Yemen: UNHCR warns of dangers for women and children

The United Nations’ Refugee Agency releases a statement on Yemen, warning that as the humanitarian crisis continues, women and children make up three quarters of the four million people forced from their homes, putting them at greater risk.

By Vatican News staff writer

A new statement released by the UN’s Refugee Agency (UNHCR) in Yemen describes the struggle that women and children face in the crisis described as the worst humanitarian crisis in the world.

The conflict in Yemen is entering its seventh year and millions of people face similar struggles. UNHCR describes this by telling the stories of a few of these people.

Women are often left widowed by the fighting, and with their houses destroyed. Children are often left orphaned, homeless and without access to formal education. 

The violence in these seven years has killed more than 2,900 civilians and damaged more than 6,600 homes, 33 schools and 43 roads and bridges. Hudaydah one of the worst affected cities in Yemen during the six-year conflict.

Nabiha

One of the stories told in the UNHCR statement is that of Nabiha from Hudaydah who has received aid to buy land on which she is now building her house, brick by brick, so as to put a roof over her children’s head.

“Widowed in the early days of the conflict and displaced several times by the fighting, the mother of three is building a house that she hopes will restore the stability her family lost.

Originally from Al-Mokha, a town 185 kilometres along the coast famous for its coffee trade, Nabiha fled to Hudaydah with her mother, brother, daughter and two sons in 2015 after her husband was killed in an explosion while at work”.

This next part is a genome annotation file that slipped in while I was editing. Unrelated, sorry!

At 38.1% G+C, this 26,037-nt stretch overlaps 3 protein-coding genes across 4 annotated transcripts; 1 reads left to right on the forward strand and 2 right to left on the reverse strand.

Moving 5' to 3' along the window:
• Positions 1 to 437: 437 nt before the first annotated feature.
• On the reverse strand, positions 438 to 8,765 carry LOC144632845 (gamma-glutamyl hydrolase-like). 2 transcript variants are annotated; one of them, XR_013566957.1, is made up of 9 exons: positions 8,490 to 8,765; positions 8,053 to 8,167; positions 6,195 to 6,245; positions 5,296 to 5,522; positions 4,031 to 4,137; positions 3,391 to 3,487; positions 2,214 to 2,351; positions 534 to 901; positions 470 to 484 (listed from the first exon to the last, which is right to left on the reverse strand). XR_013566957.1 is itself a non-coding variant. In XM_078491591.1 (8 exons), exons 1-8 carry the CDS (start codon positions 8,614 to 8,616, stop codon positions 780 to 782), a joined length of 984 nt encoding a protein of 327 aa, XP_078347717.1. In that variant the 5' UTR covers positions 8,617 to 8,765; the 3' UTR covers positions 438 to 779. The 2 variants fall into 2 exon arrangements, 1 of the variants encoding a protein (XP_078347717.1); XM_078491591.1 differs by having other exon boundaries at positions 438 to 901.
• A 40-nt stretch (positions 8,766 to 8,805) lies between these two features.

Nabiha’s desperate struggles have become a familiar experience for millions of people caught up in the crisis. 

Since 2015, more than 20,000 civilian deaths and injuries have been recorded, and more than 4 million people have been forced to flee within the country’s borders. Three-quarters of displaced Yemenis are women and children, while one in four displaced families is headed by women like Nabiha.

Nabiha earns the equivalent of 2-4 US dollars each day, an amount which is rarely enough to cover daily expenses and she often finds herself skipping meals in order to be able to feed her children.

The UNHCR statement warns that in a patriarchal society like Yemen, where socio-cultural norms and practices shape women’s lives, the conflict has increased the risk of exploitation and abuse.

The Pope’s closeness to Yemen

Pope Francis has often expressed his closeness to the people of Yemen, praying for peace in the nation. In particular, in inviting people to join him in prayer for Yemen, the Pope thinks especially of the “children, who are suffering due to the serious humanitarian crisis”. 

“I express my sorrow and concern for the further escalation of violence in Yemen, which is causing numerous innocent victims,” the Pope said during his New Year Urbi et Orbi: “Let us think of the children of Yemen, without education, without medicine, famished.”